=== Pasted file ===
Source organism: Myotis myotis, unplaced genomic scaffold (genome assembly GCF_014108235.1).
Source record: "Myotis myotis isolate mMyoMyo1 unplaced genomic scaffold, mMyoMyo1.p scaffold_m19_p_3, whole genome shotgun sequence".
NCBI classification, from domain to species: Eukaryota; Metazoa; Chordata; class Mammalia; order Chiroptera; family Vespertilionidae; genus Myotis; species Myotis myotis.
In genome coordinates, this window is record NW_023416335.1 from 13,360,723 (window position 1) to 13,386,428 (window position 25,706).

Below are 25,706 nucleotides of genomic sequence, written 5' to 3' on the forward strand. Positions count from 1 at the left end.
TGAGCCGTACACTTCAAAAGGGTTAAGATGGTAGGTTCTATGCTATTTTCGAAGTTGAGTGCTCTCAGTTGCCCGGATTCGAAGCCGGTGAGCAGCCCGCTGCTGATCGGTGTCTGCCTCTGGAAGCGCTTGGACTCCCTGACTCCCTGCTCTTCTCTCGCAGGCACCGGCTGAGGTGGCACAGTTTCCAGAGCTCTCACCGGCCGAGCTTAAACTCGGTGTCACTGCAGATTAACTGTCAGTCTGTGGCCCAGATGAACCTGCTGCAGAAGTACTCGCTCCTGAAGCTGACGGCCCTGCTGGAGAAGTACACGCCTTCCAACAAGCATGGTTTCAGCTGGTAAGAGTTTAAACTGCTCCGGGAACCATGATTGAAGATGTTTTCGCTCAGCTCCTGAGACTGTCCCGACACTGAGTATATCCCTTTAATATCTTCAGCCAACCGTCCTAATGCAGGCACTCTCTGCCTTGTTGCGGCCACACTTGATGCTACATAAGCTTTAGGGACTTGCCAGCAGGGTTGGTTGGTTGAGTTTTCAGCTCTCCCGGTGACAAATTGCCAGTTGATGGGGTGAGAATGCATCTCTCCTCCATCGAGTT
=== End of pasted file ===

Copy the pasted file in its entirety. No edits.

Source organism: Myotis myotis, unplaced genomic scaffold (genome assembly GCF_014108235.1).
Source record: "Myotis myotis isolate mMyoMyo1 unplaced genomic scaffold, mMyoMyo1.p scaffold_m19_p_3, whole genome shotgun sequence".
NCBI classification, from domain to species: Eukaryota; Metazoa; Chordata; class Mammalia; order Chiroptera; family Vespertilionidae; genus Myotis; species Myotis myotis.
In genome coordinates, this window is record NW_023416335.1 from 13,360,723 (window position 1) to 13,386,428 (window position 25,706).

Below are 25,706 nucleotides of genomic sequence, written 5' to 3' on the forward strand. Positions count from 1 at the left end.
TGAGCCGTACACTTCAAAAGGGTTAAGATGGTAGGTTCTATGCTATTTTCGAAGTTGAGTGCTCTCAGTTGCCCGGATTCGAAGCCGGTGAGCAGCCCGCTGCTGATCGGTGTCTGCCTCTGGAAGCGCTTGGACTCCCTGACTCCCTGCTCTTCTCTCGCAGGCACCGGCTGAGGTGGCACAGTTTCCAGAGCTCTCACCGGCCGAGCTTAAACTCGGTGTCACTGCAGATTAACTGTCAGTCTGTGGCCCAGATGAACCTGCTGCAGAAGTACTCGCTCCTGAAGCTGACGGCCCTGCTGGAGAAGTACACGCCTTCCAACAAGCATGGTTTCAGCTGGTAAGAGTTTAAACTGCTCCGGGAACCATGATTGAAGATGTTTTCGCTCAGCTCCTGAGACTGTCCCGACACTGAGTATATCCCTTTAATATCTTCAGCCAACCGTCCTAATGCAGGCACTCTCTGCCTTGTTGCGGCCACACTTGATGCTACATAAGCTTTAGGGACTTGCCAGCAGGGTTGGTTGGTTGAGTTTTCAGCTCTCCCGGTGACAAATTGCCAGTTGATGGGGTGAGAATGCATCTCTCCTCCATCGAGTT